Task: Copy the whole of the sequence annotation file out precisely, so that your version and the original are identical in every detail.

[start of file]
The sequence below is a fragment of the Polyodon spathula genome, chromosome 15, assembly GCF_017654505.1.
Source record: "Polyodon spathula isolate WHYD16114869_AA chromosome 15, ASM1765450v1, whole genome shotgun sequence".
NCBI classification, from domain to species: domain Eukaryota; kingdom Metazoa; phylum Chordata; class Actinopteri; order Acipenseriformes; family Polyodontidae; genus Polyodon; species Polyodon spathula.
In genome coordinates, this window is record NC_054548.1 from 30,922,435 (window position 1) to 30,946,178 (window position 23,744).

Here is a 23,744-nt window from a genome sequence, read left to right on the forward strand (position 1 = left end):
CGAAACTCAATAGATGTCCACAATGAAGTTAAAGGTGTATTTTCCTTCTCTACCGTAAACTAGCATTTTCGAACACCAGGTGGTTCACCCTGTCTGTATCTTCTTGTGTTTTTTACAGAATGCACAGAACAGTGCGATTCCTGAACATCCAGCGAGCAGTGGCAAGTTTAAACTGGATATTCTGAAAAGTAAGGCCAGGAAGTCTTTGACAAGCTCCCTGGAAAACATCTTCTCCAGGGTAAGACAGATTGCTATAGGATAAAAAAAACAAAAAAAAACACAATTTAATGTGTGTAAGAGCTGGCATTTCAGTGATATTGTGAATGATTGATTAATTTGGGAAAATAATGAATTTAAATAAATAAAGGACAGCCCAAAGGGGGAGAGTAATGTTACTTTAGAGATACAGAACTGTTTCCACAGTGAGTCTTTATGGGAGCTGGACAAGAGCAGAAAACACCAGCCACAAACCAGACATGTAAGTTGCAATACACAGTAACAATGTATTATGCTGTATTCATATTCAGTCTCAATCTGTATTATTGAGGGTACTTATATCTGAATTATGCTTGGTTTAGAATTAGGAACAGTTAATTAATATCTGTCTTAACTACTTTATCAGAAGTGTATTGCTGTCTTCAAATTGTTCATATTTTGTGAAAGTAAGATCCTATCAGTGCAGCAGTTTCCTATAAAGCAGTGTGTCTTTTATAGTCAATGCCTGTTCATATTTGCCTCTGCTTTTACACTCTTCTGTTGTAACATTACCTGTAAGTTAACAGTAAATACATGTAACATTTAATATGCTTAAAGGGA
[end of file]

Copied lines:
The sequence below is a fragment of the Polyodon spathula genome, chromosome 15, assembly GCF_017654505.1.
Source record: "Polyodon spathula isolate WHYD16114869_AA chromosome 15, ASM1765450v1, whole genome shotgun sequence".
NCBI classification, from domain to species: domain Eukaryota; kingdom Metazoa; phylum Chordata; class Actinopteri; order Acipenseriformes; family Polyodontidae; genus Polyodon; species Polyodon spathula.
In genome coordinates, this window is record NC_054548.1 from 30,922,435 (window position 1) to 30,946,178 (window position 23,744).

Here is a 23,744-nt window from a genome sequence, read left to right on the forward strand (position 1 = left end):
CGAAACTCAATAGATGTCCACAATGAAGTTAAAGGTGTATTTTCCTTCTCTACCGTAAACTAGCATTTTCGAACACCAGGTGGTTCACCCTGTCTGTATCTTCTTGTGTTTTTTACAGAATGCACAGAACAGTGCGATTCCTGAACATCCAGCGAGCAGTGGCAAGTTTAAACTGGATATTCTGAAAAGTAAGGCCAGGAAGTCTTTGACAAGCTCCCTGGAAAACATCTTCTCCAGGGTAAGACAGATTGCTATAGGATAAAAAAAACAAAAAAAAACACAATTTAATGTGTGTAAGAGCTGGCATTTCAGTGATATTGTGAATGATTGATTAATTTGGGAAAATAATGAATTTAAATAAATAAAGGACAGCCCAAAGGGGGAGAGTAATGTTACTTTAGAGATACAGAACTGTTTCCACAGTGAGTCTTTATGGGAGCTGGACAAGAGCAGAAAACACCAGCCACAAACCAGACATGTAAGTTGCAATACACAGTAACAATGTATTATGCTGTATTCATATTCAGTCTCAATCTGTATTATTGAGGGTACTTATATCTGAATTATGCTTGGTTTAGAATTAGGAACAGTTAATTAATATCTGTCTTAACTACTTTATCAGAAGTGTATTGCTGTCTTCAAATTGTTCATATTTTGTGAAAGTAAGATCCTATCAGTGCAGCAGTTTCCTATAAAGCAGTGTGTCTTTTATAGTCAATGCCTGTTCATATTTGCCTCTGCTTTTACACTCTTCTGTTGTAACATTACCTGTAAGTTAACAGTAAATACATGTAACATTTAATATGCTTAAAGGGA